Finally, deriding the press for being unfair and bad at their jobs is a one-way trip. The moment you actually need them - the moment you realize that maybe you were a little harsh, or maybe you just want them to write about something you’re doing, or you need them to pay attention to a startup you’ve invested in, or you leave whatever position you’re in that currently makes you notable and now you’re not - they will absolutely remember you being a shit about the media. Who wouldn’t?
You can still not like certain reporters. Within any industry there are annoying people who piss you off, and you can simply not engage with them, in the same way you don’t engage with other people who are annoying and piss you off. But there is an important dividing line between someone being annoying and pissing you off and someone asking very reasonable questions about bad things, especially if you’re brushing them off and not giving an answer.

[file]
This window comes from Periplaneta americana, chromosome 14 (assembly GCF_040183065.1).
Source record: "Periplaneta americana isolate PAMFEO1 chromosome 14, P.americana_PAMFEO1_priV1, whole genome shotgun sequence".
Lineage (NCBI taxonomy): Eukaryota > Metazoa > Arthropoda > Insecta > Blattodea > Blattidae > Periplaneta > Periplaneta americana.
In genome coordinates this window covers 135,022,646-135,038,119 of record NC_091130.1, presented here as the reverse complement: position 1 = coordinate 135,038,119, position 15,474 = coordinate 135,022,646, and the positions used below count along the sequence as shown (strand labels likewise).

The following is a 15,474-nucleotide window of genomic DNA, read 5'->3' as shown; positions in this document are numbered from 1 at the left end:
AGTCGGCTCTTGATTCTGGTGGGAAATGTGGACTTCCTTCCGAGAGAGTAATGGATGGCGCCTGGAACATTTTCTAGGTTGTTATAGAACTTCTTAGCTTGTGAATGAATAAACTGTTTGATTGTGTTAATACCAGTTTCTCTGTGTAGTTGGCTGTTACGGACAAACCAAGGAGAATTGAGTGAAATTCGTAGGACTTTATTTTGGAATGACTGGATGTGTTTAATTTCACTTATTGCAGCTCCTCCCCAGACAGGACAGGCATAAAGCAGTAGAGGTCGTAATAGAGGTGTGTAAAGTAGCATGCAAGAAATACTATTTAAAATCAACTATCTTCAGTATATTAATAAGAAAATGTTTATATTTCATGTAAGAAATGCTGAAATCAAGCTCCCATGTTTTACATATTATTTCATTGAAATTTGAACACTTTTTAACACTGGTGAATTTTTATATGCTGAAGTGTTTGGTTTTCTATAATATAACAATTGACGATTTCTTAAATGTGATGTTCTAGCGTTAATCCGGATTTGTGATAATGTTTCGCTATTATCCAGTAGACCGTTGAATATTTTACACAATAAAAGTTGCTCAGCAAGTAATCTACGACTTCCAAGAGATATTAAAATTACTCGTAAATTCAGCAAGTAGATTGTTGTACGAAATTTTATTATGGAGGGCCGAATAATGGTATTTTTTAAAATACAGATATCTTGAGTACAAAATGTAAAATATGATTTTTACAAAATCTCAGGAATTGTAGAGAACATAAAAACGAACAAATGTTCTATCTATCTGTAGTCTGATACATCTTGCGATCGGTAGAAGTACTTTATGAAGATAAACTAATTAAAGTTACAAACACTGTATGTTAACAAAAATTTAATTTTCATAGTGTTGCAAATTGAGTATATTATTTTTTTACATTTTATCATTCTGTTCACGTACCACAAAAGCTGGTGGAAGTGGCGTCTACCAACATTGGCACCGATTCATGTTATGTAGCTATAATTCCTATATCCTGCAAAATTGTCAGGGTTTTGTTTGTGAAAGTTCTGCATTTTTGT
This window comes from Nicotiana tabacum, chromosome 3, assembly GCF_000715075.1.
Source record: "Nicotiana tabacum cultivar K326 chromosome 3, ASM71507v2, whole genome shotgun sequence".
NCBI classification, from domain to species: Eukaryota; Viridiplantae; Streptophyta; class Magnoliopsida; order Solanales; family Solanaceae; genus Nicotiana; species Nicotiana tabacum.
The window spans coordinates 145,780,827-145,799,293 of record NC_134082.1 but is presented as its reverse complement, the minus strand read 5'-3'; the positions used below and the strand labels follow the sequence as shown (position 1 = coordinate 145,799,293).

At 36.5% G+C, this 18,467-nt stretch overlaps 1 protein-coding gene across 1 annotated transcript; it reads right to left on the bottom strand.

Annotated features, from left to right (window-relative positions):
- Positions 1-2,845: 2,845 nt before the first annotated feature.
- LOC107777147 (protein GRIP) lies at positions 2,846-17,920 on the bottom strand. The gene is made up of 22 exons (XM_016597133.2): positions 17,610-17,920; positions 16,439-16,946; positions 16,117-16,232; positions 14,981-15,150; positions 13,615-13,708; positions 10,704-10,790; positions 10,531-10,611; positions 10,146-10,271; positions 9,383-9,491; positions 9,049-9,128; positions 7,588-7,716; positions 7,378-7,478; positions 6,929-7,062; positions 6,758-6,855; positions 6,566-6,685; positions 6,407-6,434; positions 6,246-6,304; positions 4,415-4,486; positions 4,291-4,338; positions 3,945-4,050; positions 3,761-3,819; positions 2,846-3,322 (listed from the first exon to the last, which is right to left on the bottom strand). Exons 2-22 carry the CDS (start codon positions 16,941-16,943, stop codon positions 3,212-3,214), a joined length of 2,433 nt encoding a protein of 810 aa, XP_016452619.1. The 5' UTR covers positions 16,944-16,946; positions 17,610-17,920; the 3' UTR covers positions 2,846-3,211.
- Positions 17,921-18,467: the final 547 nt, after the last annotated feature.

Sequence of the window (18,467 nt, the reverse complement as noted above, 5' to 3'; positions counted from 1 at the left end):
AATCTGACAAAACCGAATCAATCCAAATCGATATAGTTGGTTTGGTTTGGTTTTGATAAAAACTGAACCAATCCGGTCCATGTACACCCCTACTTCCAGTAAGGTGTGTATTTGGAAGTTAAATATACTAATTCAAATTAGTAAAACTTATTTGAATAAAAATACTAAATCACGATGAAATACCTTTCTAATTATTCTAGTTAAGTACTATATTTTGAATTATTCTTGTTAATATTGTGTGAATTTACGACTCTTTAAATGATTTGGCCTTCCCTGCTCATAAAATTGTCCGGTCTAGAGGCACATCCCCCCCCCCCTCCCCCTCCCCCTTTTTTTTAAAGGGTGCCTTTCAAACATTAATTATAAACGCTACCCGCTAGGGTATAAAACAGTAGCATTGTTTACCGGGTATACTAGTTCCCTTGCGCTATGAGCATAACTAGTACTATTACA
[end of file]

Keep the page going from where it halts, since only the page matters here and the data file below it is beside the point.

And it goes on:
Your fame may mean that they go behind your back and get private documents and, in some cases, publish them. It’s frustrating. It means that you won’t be nice to them. But not being nice doesn’t mean the same thing as being disrespectful, nor does it mean you should shut off the entirety of the press and use the language of dictatorships to brand them as an enemy.
It’s not always fun, but actual relationships are probably your best defense against negative press. And sometimes you don’t have an answer - sometimes you can’t add anything at this time - but having the good graces to treat them with respect - you’ve gotta give respect to get respect, after all - doesn’t simply pay off, it’s also being a good person.